Each of these books should be praised for one thing: they look fantastic and are reproduced well. They are each fine additions to any bookshelf. The Judge Death book has the nice matte cover and glossy paper that fans of the Rebellion line have come to expect, while the Hot Stuff book is astonishingly good value for money. Taking a leaf from the Essentials/Showcase playbook, this is about 400 pages of comics, but - and here's an important distinction from the big Marvel/DC books - with a mix of color and monochrome, and reproduced on wonderful paper with introductions and background material.
"Boyhood of a Superfiend" was one of the inaugural series in the Judge Dredd Megazine and it is set after the events of the "Necropolis" epic. In it, Death, licking his wounds, hides out as a lodger with a nearly-blind pensioner and tells his life's story to a journalist. Taken on its own, there isn't anything wrong with the story at all - it's full of grisly, black humor and the artwork by Pete Doherty is very good indeed - but it all seems completely superfluous. Indeed, giving Death all the page time he was getting in the early 90s was detrimental to the character and robbed him of his impact. To be honest, as amusing as this story is, I'm not sure it is a story that ever needed to be told. There's a bonus strip by Si Spencer and John McRea included, but the publisher really missed a trick by not adding "Tea With Mrs. Gunderson," an eight-page story by John Wagner and Dean Ormston that served as an epilogue to this adventure. Recommended for completists.
I normally defer to our friends at Mr. Kitty in all things Harvey, and last year they gave the Hipster Daughter the big bookshelf edition of Richie Rich that Dark Horse compiled. While I haven't read it all yet, I was impressed enough with the package to give Hot Stuff a try. Honestly, I'd never read any Hot Stuff before. I know of the character, but I never, ever saw these comics as a kid.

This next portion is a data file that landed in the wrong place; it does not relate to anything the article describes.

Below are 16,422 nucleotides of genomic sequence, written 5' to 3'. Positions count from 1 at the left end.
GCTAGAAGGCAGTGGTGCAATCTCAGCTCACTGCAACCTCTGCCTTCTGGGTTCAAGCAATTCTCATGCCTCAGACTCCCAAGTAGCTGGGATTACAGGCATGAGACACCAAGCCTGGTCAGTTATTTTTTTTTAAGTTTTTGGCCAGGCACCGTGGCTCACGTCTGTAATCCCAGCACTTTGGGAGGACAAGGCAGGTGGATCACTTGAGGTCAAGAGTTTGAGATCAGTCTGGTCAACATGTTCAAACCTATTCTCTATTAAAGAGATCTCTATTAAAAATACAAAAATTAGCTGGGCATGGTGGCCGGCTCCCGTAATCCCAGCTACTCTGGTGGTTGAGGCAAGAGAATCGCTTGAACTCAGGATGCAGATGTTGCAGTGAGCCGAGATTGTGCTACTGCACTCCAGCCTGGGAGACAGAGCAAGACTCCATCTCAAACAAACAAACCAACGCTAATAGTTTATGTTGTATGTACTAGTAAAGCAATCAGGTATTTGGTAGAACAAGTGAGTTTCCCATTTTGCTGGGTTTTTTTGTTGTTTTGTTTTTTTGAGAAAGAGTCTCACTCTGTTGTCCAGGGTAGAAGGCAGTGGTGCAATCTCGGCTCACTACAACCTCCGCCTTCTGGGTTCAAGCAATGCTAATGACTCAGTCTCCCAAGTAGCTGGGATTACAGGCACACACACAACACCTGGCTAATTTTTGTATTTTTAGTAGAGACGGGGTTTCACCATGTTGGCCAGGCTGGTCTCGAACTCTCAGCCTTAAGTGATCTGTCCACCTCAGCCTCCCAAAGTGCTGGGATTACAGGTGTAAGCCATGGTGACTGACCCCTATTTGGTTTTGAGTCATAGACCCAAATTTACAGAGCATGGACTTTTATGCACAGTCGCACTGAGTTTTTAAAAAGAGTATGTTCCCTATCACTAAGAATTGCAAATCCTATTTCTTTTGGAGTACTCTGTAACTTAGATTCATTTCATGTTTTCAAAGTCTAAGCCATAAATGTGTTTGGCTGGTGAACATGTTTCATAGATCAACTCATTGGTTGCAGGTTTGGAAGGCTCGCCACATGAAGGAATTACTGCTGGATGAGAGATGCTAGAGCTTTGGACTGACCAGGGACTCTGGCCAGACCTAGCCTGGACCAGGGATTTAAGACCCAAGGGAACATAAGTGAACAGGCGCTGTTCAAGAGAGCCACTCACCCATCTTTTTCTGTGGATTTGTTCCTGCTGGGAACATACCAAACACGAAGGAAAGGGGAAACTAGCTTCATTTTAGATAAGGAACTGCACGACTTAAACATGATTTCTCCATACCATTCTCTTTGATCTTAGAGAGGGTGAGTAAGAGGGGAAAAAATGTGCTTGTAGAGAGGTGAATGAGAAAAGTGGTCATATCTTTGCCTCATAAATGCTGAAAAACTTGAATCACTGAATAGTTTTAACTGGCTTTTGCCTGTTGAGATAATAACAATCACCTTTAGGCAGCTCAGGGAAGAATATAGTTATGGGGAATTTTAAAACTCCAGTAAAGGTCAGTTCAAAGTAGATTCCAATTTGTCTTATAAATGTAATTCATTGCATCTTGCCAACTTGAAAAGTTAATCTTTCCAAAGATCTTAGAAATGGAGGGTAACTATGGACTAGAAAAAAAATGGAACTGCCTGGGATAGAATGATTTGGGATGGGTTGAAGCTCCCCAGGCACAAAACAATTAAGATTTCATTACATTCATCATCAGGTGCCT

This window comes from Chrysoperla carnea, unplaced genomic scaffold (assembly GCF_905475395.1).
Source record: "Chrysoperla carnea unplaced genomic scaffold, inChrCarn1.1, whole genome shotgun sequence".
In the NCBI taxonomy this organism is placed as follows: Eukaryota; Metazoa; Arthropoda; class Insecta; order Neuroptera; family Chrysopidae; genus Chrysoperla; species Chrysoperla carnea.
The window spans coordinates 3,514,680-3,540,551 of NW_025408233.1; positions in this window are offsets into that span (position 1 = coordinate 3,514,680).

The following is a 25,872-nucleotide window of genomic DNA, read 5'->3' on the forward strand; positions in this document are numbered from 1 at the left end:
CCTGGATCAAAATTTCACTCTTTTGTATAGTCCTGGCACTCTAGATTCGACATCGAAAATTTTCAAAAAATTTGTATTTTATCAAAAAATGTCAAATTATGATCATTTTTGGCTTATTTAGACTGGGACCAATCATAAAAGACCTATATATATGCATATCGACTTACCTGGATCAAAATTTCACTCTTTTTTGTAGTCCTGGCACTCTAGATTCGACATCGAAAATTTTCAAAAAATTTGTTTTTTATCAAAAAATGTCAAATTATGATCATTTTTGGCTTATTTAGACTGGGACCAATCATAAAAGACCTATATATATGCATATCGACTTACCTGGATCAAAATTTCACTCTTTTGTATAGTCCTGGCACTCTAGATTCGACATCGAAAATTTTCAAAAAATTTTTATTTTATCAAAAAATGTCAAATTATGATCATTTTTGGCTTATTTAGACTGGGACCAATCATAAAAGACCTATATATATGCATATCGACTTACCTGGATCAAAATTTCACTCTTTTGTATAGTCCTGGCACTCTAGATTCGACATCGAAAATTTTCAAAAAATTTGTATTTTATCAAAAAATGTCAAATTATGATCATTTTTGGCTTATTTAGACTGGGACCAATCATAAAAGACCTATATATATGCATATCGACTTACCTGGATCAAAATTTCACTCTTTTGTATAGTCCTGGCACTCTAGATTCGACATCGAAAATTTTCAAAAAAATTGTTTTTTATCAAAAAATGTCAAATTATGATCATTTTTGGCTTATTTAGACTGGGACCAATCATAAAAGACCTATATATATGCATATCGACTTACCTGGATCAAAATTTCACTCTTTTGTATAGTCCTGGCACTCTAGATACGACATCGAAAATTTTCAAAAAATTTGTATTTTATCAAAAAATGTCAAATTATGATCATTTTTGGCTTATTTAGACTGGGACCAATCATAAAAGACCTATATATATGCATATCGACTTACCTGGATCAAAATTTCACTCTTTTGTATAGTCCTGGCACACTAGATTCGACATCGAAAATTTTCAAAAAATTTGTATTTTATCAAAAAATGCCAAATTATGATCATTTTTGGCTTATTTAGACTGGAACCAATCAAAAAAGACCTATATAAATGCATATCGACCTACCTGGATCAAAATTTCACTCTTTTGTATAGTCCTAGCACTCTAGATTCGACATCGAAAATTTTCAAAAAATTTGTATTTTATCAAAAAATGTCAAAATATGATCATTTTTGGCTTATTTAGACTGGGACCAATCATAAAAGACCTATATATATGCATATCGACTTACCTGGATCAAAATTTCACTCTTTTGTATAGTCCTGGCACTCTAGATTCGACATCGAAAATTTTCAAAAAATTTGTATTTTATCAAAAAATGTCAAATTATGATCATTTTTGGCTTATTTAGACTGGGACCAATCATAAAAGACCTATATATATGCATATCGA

And you know... I don't think I was missing much. It's always difficult to tell whether you're being too critical in judging material for kids when you're not approaching it from that mindset - clearly your old pal the Hipster Dad is kinder to certain Sid & Marty Krofft shows than they objectively deserve, because he loved them as a child - but this is a downright repetitive, boring book. One main problem is that, unlike Richie Rich or Little Dot and the others, Hot Stuff doesn't have a consistent universe and regular characters to bounce off. He's interacting with medieval villagers in one episode and 1950s stage magicians in the next, then Neptune, then monkeys on some island. And he melts all the snow on top of a mountain forty times and his trident gets snatched thirty times and a volcano erupts twenty times... it's like a lifeless early 60s Hanna-Barbera TV cartoon. The only recurring-ish character in the first chunk is Stumbo the Giant, and he's the most boring character I've ever seen, although there are apparently some "Devil Kids" to be encountered in pages to come.
That said, the Hipster Daughter thinks it's a riot, and I think her opinion trumps mine. About the best I can say is that it's interesting to consider how Hot Stuff is the spiritual ancestor of both Calvin and Bart Simpson, but she'll tell you it's funny and that's all that matters. So if you've got elementary school-age kids, it comes with her seal of approval. Recommended for under-tens; I'll wait for the forthcoming Harvey Girls collection.
(Originally posted July 23, 2008 at hipsterdad's LJ.)